29th Sunday A (Matt 22:15-21)
As we glance at the daily newspapers or turn on the local TV news, we’re bombarded with a vast array of political issues, a bombardment fueled by massive fundraising. And we toss out the unread junk mail. Will it be yes or no on Prop. 74? or Prop. 80? or Prop whatever? And you have to read the analyses and the arguments and the rebuttals to really understand in order to vote intelligently. “Give to Caesar what is Caesar’s” says Jesus in today’s Gospel, as he calls us to assume personal responsibility for how we are governed, and how our government, local and national, affects all Americans, and other nations beyond our borders in a world that has become a virtual global village.
“Give to God what is God’s,” Jesus tells us also. Not uncommonly down through the centuries there have been conflicts between what one gives to Caesar, or to civil authority, and what one gives to God. Instead of legislating on the matter of the payment of taxes which was proposed to him by the Pharisees and Herodian sympathizers who were out to trap him in his speech, Jesus refrained from giving pat answers. He provided his listeners with a principle whose application he left to their responsible consciences.
Christians continue, both wittingly and unwittingly, to pay taxes which promote barriers between ethnic and religious groups, fund abortions, finance nuclear arms, train assassins, and to support the supply of lethal weapons to countries that kill and maim their own people. None of this is a redemptive exercise, nor any lasting solution to the personal, painful trauma of unwanted pregnancy or the global inability or unwillingness of powerful leaders to agree for the very survival of our world. At such times, shouldn’t we be asking: What does it mean here and now to be legal and for Caesar? What does it mean here and now to be loving and to be for God? St. Thomas More, Daniel Berrigan, Martin Luther King, Jesuit Alfred Delp in a Nazi concentration camp, St. Joan of Arc, Archbishop Romero are but a few who have given to God when Caesar demanded otherwise. There have been many more, and many do so quietly about us.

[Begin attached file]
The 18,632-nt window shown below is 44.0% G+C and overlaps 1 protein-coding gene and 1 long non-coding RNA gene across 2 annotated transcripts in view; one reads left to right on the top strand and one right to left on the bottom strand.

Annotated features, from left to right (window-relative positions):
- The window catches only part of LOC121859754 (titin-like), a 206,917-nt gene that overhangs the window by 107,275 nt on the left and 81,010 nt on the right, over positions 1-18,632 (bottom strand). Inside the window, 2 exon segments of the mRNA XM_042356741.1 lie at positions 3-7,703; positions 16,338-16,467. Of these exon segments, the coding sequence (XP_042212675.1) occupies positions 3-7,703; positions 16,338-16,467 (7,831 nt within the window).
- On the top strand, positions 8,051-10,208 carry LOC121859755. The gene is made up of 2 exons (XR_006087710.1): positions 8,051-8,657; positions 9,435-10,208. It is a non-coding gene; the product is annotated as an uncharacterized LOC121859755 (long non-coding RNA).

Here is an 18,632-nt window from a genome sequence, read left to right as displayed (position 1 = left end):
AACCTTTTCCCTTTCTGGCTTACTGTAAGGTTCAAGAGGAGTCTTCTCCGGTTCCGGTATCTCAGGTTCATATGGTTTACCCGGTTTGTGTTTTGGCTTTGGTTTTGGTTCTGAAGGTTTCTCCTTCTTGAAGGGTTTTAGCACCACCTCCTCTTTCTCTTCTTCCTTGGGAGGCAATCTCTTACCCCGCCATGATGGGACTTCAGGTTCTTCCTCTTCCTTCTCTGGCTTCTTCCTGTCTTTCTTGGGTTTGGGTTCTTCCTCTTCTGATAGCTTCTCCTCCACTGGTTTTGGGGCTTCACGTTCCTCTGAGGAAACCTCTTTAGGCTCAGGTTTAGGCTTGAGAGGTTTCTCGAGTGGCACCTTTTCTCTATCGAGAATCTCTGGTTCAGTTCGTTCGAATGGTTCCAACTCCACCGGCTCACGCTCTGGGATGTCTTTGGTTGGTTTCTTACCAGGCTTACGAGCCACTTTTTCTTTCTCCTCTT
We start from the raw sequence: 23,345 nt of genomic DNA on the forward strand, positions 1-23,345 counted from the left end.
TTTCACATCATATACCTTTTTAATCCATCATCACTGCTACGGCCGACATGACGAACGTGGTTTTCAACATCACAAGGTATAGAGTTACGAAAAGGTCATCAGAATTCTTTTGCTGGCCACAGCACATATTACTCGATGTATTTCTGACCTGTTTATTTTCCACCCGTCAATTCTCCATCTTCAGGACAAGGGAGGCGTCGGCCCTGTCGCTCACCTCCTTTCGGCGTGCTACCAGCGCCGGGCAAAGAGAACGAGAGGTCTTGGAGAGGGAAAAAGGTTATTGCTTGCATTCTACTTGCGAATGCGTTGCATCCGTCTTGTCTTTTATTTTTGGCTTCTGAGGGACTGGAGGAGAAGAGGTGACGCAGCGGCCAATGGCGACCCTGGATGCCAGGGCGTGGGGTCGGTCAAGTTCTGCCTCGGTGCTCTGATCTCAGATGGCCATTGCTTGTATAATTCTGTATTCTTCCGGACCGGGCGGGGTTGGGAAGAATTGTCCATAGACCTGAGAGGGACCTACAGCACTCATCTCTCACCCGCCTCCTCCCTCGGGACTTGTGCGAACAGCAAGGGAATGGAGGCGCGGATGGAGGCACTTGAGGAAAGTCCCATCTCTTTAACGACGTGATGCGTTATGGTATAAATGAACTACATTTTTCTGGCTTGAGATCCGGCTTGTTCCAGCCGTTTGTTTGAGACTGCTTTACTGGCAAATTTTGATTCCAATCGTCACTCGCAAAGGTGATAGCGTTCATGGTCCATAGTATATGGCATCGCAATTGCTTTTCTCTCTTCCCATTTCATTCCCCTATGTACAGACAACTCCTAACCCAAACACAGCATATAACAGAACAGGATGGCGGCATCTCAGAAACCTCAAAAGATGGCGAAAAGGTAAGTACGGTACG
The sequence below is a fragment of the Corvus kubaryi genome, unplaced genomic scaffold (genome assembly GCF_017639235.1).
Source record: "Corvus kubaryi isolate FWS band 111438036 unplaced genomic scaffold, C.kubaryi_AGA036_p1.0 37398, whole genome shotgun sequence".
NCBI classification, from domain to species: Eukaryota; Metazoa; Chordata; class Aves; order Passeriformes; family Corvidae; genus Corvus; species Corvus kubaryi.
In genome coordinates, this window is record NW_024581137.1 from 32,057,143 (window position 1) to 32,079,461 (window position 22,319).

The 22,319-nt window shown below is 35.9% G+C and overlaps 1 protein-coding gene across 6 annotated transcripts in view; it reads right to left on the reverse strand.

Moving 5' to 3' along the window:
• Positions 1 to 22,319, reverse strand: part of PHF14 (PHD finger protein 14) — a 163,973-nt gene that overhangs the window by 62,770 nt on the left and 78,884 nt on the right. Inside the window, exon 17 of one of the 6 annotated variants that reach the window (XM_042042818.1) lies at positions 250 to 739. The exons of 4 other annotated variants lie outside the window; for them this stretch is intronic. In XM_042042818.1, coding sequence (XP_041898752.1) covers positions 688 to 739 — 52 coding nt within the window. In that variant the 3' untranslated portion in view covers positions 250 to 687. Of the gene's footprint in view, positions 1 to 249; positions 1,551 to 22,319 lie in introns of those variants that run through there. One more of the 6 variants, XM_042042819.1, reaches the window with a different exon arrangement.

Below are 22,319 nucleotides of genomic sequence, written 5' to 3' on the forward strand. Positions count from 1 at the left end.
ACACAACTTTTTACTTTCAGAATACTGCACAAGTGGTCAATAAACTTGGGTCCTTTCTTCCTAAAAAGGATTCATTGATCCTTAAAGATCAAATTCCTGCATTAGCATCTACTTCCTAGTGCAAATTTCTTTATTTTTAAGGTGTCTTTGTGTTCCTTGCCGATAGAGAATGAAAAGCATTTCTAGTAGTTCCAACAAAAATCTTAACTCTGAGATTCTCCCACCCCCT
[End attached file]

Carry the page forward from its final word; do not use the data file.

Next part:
The decision to give to God when there is a conflict about what is demanded by Caesar is ours alone to make, for we are called by God to make responsible decisions. For us Christians, these decisions must be made with the Gospels as the touchstone, the norm by which we choose, in the midst of the Church, to make loving decisions in our lives. With St. Paul in today’s reading from his First Letter to the Thessalonians, “For our Gospel did not come to you in word alone, but also in power and in the Holy Spirit with much conviction.” It is with the power of the Spirit in the Gospels and in prayerful discernment that we are called to make our decisions as people of integrity, true to ourselves and to the heavenly Father who loves us beyond our wildest dreams. Our call is to live out our decisions in responsible love for one another. And we gather to give thanks for the gift of our Lord and brother, Jesus.
Al Grosskopf, S.J.